Featured Post

PZ Myers dissects evolutionary psychology: brief, sharp and fabulous

I admit I LOL'd at the part about lighting up "like a Christmas tree." WATCH AND LEARN all IDWs!

The Brian Ferguson Interview

Friday, August 4, 2023

The Great Gatsby vs. race pseudoscience

The great American novel The Great Gatsby by F. Scott Fitzgerald was published 98 years ago. 

The most repugnant character in the book is Tom Buchanan. He is the brutal husband of Daisy, the former flame of Gatsby, with whom Gatsby is still in love. 

Tom was born into wealth, is an adulterer and breaks his mistress's nose for saying Daisy's name too many times. And he is indirectly responsible for Gatsby's murder.

But he still wasn't evil enough, so Fitzgerald made him an hereditarian.

This is from early in the novel:

“You make me feel uncivilized, Daisy,” I confessed on my second glass of corky but rather impressive claret. “Can’t you talk about crops or something?”

I meant nothing in particular by this remark, but it was taken up in an unexpected way.

“Civilization’s going to pieces,” broke out Tom violently. “I’ve gotten to be a terrible pessimist about things. Have you read The Rise of the Coloured Empires by this man Goddard?”

“Why, no,” I answered, rather surprised by his tone.

“Well, it’s a fine book, and everybody ought to read it. The idea is if we don’t look out the white race will be—will be utterly submerged. It’s all scientific stuff; it’s been proved.”

“Tom’s getting very profound,” said Daisy, with an expression of unthoughtful sadness. “He reads deep books with long words in them. What was that word we—”

“Well, these books are all scientific,” insisted Tom, glancing at her impatiently. “This fellow has worked out the whole thing. It’s up to us, who are the dominant race, to watch out or these other races will have control of things.”

“We’ve got to beat them down,” whispered Daisy, winking ferociously toward the fervent sun.

“You ought to live in California—” began Miss Baker, but Tom interrupted her by shifting heavily in his chair.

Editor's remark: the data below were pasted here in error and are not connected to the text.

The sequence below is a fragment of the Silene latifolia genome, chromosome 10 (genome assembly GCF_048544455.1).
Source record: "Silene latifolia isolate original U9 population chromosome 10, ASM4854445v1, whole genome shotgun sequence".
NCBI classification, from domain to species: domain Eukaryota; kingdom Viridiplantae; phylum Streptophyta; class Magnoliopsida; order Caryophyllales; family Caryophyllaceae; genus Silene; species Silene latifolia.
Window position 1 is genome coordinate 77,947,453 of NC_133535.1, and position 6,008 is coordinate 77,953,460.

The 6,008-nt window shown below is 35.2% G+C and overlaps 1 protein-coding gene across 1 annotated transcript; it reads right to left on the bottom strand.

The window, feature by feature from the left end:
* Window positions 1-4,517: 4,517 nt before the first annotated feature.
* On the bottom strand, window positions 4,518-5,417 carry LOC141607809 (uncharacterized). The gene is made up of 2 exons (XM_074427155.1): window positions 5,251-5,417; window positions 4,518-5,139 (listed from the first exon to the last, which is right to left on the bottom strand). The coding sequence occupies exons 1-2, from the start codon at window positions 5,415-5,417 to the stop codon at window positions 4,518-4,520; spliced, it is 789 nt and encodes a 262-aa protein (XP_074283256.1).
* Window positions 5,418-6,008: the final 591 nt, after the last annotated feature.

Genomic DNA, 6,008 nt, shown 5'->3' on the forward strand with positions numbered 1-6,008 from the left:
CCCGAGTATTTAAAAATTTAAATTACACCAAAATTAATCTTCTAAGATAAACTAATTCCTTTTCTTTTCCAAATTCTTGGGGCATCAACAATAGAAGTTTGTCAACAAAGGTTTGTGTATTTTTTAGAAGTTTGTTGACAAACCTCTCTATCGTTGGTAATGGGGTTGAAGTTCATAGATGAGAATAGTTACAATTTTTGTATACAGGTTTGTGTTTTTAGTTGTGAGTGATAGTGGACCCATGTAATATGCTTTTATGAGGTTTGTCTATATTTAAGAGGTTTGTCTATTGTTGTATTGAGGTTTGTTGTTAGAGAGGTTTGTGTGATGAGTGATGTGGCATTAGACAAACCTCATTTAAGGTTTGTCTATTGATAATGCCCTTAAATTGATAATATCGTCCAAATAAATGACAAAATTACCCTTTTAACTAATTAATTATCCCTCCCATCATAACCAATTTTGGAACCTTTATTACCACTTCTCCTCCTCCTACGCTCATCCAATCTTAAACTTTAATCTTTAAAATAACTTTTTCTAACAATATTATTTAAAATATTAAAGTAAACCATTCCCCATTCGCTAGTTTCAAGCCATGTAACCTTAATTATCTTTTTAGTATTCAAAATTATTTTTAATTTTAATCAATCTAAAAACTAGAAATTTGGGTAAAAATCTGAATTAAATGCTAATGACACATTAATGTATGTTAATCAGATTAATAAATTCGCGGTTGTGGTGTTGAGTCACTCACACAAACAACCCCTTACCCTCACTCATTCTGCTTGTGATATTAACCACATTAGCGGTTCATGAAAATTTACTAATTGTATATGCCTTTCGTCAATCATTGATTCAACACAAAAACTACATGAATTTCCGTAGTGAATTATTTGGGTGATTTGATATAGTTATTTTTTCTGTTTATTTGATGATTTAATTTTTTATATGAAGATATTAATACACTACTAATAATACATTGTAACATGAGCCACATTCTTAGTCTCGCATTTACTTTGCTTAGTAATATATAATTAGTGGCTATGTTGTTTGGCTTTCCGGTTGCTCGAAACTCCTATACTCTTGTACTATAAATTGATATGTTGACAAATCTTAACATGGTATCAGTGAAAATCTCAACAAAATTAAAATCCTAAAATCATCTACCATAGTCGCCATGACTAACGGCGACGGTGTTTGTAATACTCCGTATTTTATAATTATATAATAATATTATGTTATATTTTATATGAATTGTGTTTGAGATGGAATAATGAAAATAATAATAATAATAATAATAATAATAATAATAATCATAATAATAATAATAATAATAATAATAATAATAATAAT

“This idea is that we’re Nordics. I am, and you are, and you are, and—” After an infinitesimal hesitation he included Daisy with a slight nod, and she winked at me again. “—And we’ve produced all the things that go to make civilization—oh, science and art, and all that. Do you see?”

Then towards the end of the book: 

“Self-control!” repeated Tom incredulously. “I suppose the latest thing is to sit back and let Mr. Nobody from Nowhere make love to your wife. Well, if that’s the idea you can count me out… Nowadays people begin by sneering at family life and family institutions, and next they’ll throw everything overboard and have intermarriage between black and white.”

Flushed with his impassioned gibberish, he saw himself standing alone on the last barrier of civilization.

As Rational Wiki notes:

The fictional book The Rise of the Colored Empires by "this man Goddard" mentioned in F. Scott Fitzgerald's The Great Gatsby is a reference to both (Madison) Grant's Passing of the Great Race and his protegé Lothrop Stoddard's The Rising Tide of Color Against White World Supremacy (the introduction of the latter was written by Grant). Both books were highly popular in 1920's high society.

I was reminded of this when I watched a video of a presentation given by Mat McGue as the ISIR Presidential Address for the 2017 conference of the International Society for Intelligence Research (ISIR.) McGue references the "Great Gatsby Curve." I will be writing about that soon.

You can read The Great Gatsby online here.

Blog Archive